Downtown Reykjavik

We wake early and collectively clean the Airbnb rental, our many hands make the work light.  The property looks better than found and we are pleased to leave this representation of who we are as people.

We venture to downtown Reykjavik, its a small area, though in comparison to the suburbs where we have been staying, its a busy, happening place.

Chaos reigns at the Foss hotel as we arrive en-mass with our too large luggage and too  many questions.  The hotel staff are patient and kind, calmly addressing our concerns and answering our questions.

We opt out of the city tour, culling ourselves from the herd and opt in for time together.  We are giddy with the knowledge that we can explore the city, lingering as desired or speed through the boring bits in favour of what is around the next bend.

We are drawn to the water and happen on the Reykjavik version of, “sealed.”  This is where lovers seal their love with a lock.  The scarcity of locks have it looking like twelve people lost access in stark contrast to Amsterdam where masses  of locks declare love abounds.

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We find a beautiful, octagonal building and join the crowd taking photos of this artistic building, from every angle.  We browse the high priced, tchotkes and the prices decide we are not in a buying mood.

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We amble in and out of shops, browsing.   I choose a too pricey Icelandic pony Christmas  ornament and hand  it quickly over to John to pay before I change my mind.  John is fascinated with the Christmas story of the Elves and we buy a copy for our grandchildren.  It is always fascinating how different cultures celebrate Christmas.  There does seem to exist a commonality in that the traditions all seem to be designed to keep children in line.

We decide to visit the Mariner Museum, John is excited to see ships and artifacts from long ago. We pay our fee, the self directed tour begins in the gift store, odd as it usually ends thus.  We set off.

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Quickly we learn the museum is dedicated to the fishing industry, interesting, though not interested we glance at the items in glass cases and try to get into the tour by listening to the audio.  We both put on a brave face, moving through the museum quickly.  We eye the fish skin shoes and boots, perhaps they have gone too far, I decide.

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The tour ends and we spill out into a restaurant.  We quickly  try to find another way out, we are trapped, the only way out is through. We decide the cost will  break our budget, though wait,   I hear only Icelandic voices and spy a buffet of fish, vegetables–a complete meal. We inquire as to the cost and are surprised by the reasonable price.  The food is excellent, made in small batches and features an array of fish cooked perfectly tender.  We high five our good fortune and pronounce the Mariner’s Museum a highlight of our self directed tour as we sit back and eat like locals.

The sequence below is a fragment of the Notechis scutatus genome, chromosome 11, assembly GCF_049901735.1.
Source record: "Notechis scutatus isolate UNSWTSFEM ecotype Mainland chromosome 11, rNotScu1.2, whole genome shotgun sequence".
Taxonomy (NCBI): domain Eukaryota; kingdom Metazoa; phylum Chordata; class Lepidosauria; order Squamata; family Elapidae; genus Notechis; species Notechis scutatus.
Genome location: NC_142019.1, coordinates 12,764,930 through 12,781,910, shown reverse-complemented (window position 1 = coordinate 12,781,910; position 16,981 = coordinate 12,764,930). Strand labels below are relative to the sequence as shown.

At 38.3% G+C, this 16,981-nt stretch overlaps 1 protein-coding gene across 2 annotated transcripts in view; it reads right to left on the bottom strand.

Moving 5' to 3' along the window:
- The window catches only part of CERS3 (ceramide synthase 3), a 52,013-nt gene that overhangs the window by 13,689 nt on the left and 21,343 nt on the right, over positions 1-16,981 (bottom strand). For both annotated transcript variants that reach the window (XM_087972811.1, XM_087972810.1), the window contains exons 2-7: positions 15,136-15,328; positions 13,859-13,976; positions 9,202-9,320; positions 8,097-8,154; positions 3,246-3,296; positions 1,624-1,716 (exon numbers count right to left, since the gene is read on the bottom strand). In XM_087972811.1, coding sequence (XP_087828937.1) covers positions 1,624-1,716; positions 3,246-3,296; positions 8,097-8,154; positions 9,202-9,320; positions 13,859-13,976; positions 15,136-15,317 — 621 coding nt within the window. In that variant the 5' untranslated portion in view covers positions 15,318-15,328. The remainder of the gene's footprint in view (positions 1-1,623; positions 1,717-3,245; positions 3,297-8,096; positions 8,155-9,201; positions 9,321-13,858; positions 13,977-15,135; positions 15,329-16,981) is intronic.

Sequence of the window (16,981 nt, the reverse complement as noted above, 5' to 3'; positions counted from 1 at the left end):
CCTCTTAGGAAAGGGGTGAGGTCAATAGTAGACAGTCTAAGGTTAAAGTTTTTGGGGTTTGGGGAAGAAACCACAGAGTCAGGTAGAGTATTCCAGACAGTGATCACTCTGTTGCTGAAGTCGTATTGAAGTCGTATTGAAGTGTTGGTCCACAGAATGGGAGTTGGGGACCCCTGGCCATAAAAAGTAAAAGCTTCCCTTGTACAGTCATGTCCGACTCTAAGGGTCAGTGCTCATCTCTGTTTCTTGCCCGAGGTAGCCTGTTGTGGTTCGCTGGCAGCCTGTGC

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Kayaking in Iceland

We booked a kayak tour. Our group splits into two groups, morning and afternoon. I’m happy to be part of the afternoon group and enjoy sleeping in a little longer. I begin my day fighting with the fancy coffee maker and enjoy a latte for my 30 minutes of effort. I sit at the table and enjoy my crime brûlée skyr, a cheese type product, its consistency similar to Greek yogurt.

Our group decides to tour a nearby lighthouse though arrive too early, the tide still out making the journey not possible. We salvage the moment by scavenging the beach and soon are rewarded with sea glass.

We journey to a nearby park and stop for a walk. We spy a beautiful waterfall and hear excited children’s voices as they enjoy a last day of summer. It’s raining, we bundle up against the cold and shake our heads at the Icelandic children, clad in bathing suits playing in the water. I wonder if it’s a hot spring? We check and find it cold. Little Viking children we declare.

We leave to arrive at the kayak site, a small bay where we will need to portage our kayaks a distance. Hordur, our guide is friendly and despite his years, stronger than all of us as he pulls our crafts into the water, one after another. The kayaks are narrow, able to track fast though tippy as a result. We mention this to Hordur who simply states you will get used to this fact. He is right as the alternative is getting wet in the frigid water.  We weigh our options, an Eskimo roll, beyond our capabilities or removing the spray skirt upside down if we upturn as we are wearing the boat.  Survival instinct takes over as we glide through the water, balancing the craft with our hips

We are off on this grey day hoping to see seals, or puffins or something else equally as cool. We paddle around easily and then fight a current to cross to the other side for no other good reason then to get to that side. There are many seabirds, flying above, leading the way to our obvious direction. We learn the puffins have left for the season and the seals that were here this morning have also left. I enjoy the paddle anyway, it’s cool to be kayaking in Iceland I tell myself. Soon there is excitement as Carol spies a seal. There are many such citing and I seem to miss them all. It is time to get back.  Reluctantly I leave, then look behind where a seal has decided to follow me, making certain my kayak experience is memorable. I decide to take no photos and instead snap off a few photos for my memory where when recalled is certain to make me smile.